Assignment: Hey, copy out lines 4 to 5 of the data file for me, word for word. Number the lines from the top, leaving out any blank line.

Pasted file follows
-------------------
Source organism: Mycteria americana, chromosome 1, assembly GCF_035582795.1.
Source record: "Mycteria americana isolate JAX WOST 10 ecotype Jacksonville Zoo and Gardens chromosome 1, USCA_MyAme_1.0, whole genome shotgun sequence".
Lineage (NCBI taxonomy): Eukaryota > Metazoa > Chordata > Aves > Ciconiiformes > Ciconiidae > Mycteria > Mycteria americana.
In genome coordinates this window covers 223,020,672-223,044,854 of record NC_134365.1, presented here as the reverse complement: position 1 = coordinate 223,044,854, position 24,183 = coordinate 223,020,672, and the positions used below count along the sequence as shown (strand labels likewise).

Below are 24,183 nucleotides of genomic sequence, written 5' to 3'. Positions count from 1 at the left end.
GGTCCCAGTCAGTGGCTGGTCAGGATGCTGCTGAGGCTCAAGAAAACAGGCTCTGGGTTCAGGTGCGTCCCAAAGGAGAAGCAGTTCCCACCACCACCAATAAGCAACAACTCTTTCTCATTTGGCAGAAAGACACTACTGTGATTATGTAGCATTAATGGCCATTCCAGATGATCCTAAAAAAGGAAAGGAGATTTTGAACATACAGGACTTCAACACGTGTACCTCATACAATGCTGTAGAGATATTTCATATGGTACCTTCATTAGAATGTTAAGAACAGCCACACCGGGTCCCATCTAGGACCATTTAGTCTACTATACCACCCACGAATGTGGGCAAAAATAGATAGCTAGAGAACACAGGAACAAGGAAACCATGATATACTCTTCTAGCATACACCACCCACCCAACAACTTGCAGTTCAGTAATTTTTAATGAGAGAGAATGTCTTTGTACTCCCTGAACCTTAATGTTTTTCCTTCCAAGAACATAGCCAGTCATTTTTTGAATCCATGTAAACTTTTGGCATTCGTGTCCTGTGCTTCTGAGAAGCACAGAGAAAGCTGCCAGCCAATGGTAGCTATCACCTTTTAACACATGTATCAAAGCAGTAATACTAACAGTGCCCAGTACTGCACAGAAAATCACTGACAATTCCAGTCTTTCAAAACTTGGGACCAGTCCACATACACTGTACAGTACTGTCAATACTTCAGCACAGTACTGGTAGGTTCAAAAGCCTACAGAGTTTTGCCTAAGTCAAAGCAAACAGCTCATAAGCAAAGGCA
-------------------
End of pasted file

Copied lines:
In genome coordinates this window covers 223,020,672-223,044,854 of record NC_134365.1, presented here as the reverse complement: position 1 = coordinate 223,044,854, position 24,183 = coordinate 223,020,672, and the positions used below count along the sequence as shown (strand labels likewise).

Below are 24,183 nucleotides of genomic sequence, written 5' to 3'. Positions count from 1 at the left end.